Chances are high that you’ve played a PBL-based game without even knowing it. PBLs are probably the most popular and well-known form of gamification, and they show up in things like loyalty programs. Your favorite coffee shop, for example, probably allows you to earn points or collect stamps that you can redeem for a free cup of coffee or some other types of items. That’s a PBL-based “game” right there and yet it doesn’t look anything like a console-based video game.
The simple life
PBLs are so popular because they’re quite simple to ideate and execute. All you have to do is determine what behaviors you want people to take, assign a point value to those behaviors, spin up some cool badges or stamps, and you’ve got the bones of a PBL game.
The competitive spark
Leaderboards play an interesting role in PBL-based gamification because their presence awakens a competitiveness in people that sparks motivation. No one wants to be at the bottom of the leaderboard. And while some people become very competitive with others to reach the top, many people see the leaderboard as a challenge to self. Can they, regardless of their rank on the leaderboard, push themselves to improve over time? Competition is a powerful motivator and PBLs can certainly unlock this important (and valuable) attribute.
The fatigue factor
PBLs are great for delivering a short-term boost in engagement and motivation. The newness and excitement of implementing a PBL system almost always captures the attention of the audience, so you’ll likely see an uptick in performance against what’s being measured. In the long run, however, repetitive tasks and rewards can become less motivating if they’re not actively changed and managed on a regular basis.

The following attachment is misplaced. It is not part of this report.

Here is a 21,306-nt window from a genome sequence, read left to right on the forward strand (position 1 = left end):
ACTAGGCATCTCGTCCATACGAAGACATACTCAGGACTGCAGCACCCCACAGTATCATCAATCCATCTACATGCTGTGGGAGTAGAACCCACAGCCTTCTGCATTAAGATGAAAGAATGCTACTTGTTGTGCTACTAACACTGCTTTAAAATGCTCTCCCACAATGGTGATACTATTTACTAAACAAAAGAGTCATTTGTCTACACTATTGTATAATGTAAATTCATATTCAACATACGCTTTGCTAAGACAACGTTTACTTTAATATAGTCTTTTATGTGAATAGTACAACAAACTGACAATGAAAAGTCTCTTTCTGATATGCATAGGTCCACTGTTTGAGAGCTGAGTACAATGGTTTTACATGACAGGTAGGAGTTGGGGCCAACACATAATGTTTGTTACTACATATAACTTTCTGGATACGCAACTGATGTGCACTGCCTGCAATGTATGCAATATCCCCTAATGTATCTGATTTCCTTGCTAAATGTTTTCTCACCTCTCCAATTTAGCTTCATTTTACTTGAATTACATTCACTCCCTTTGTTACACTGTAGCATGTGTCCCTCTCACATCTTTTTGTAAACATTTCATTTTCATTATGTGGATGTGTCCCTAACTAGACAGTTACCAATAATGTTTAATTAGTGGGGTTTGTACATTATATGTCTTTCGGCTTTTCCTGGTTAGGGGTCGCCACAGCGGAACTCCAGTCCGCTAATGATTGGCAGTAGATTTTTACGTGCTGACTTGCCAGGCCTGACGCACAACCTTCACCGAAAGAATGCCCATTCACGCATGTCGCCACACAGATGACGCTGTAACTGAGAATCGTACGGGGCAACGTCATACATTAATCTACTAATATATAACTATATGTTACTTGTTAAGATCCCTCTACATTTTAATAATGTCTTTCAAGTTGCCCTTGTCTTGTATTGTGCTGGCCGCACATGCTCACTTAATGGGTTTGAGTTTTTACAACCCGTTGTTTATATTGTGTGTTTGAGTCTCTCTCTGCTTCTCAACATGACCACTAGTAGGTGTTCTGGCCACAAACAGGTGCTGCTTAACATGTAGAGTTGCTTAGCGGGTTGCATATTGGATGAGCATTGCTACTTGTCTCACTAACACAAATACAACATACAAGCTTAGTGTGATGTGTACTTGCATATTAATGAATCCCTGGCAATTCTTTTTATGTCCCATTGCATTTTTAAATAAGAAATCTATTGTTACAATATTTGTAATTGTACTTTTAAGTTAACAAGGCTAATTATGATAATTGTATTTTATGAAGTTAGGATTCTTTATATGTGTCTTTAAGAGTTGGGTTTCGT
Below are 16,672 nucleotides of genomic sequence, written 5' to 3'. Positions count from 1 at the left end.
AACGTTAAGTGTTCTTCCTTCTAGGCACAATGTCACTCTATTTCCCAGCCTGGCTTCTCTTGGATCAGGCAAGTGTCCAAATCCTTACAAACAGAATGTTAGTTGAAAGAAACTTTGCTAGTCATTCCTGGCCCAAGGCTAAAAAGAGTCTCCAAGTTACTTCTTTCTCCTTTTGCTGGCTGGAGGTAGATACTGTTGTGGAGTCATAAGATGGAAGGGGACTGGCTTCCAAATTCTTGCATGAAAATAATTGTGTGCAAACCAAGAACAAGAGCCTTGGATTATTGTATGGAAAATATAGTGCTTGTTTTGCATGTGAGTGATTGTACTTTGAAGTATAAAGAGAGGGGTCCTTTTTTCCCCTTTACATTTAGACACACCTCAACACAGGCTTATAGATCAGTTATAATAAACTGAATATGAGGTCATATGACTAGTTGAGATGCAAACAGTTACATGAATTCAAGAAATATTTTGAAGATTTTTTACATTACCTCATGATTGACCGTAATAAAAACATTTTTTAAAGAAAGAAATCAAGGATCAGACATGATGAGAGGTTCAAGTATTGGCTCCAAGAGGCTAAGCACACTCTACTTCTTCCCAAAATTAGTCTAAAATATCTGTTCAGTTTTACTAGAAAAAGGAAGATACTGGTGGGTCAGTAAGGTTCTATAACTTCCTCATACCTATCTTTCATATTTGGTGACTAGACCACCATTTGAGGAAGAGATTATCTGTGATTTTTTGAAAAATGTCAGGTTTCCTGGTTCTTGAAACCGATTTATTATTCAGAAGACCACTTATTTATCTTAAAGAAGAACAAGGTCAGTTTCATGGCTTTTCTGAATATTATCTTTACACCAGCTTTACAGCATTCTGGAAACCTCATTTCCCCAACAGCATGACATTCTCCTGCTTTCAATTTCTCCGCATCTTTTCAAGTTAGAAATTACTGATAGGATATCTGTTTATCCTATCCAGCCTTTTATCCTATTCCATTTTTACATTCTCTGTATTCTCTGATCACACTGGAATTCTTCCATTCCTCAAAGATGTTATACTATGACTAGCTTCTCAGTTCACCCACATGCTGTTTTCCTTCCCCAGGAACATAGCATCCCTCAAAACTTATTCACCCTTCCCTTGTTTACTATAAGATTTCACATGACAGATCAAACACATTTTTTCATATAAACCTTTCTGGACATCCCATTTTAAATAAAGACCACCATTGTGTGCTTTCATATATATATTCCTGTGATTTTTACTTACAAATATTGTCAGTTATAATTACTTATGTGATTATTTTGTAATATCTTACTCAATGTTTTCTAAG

The content decay
When used in the context of learning, PBLs do a good job of drawing learners’ attention to the featured content upon launch of the PBL campaign. The problem, however, is that failing to keep the content fresh kills engagement with the PBL system beyond its initial launch. Once someone completes the content and earns points, what’s next? If a long-lasting content strategy or publishing schedule hasn’t been developed so you can sustain points or badge accumulation, your PBL system will die a quick death. This is probably the biggest issue we see with clients who want to pursue a PBL approach - they haven’t considered how to keep content fresh.
It’s worth adding a little more context here about PBLs. They’re the most popular type of gamification requests we see, but they’re a shell of a game experience. Gamification pioneer Yu-kai Chou, in his book, “Actionable Gamification: Beyond Points, Badges, and Leaderboards,” says:
“Many ‘experts’ of limited experience are only familiar with how to implement PBL mechanics and even though these sometime create value, most of them completely miss the point of engaging the user. It is not unusual for users to feel insulted by shallow shell mechanics."
If you ask any gamer what makes a game fun, they won't tell you it’s because of the PBLs. They play it because there are elements of strategy, because it’s a great way to hangout with friends, or they want to challenge themselves. The points and badges are often an added bonus that’s nice to have depending on the context.”
PBLs have their place. In fact, they work well for things like initial onboarding where content is set, duration is relatively short, and there’s a definitive end to the experience.
You can’t simply assume that bolting on points, badges, and leaderboards to existing content will do the trick in all cases.
3. Gamification in disguise: Advanced gamification
The third way to apply gamification to learning is the one we love most. We call it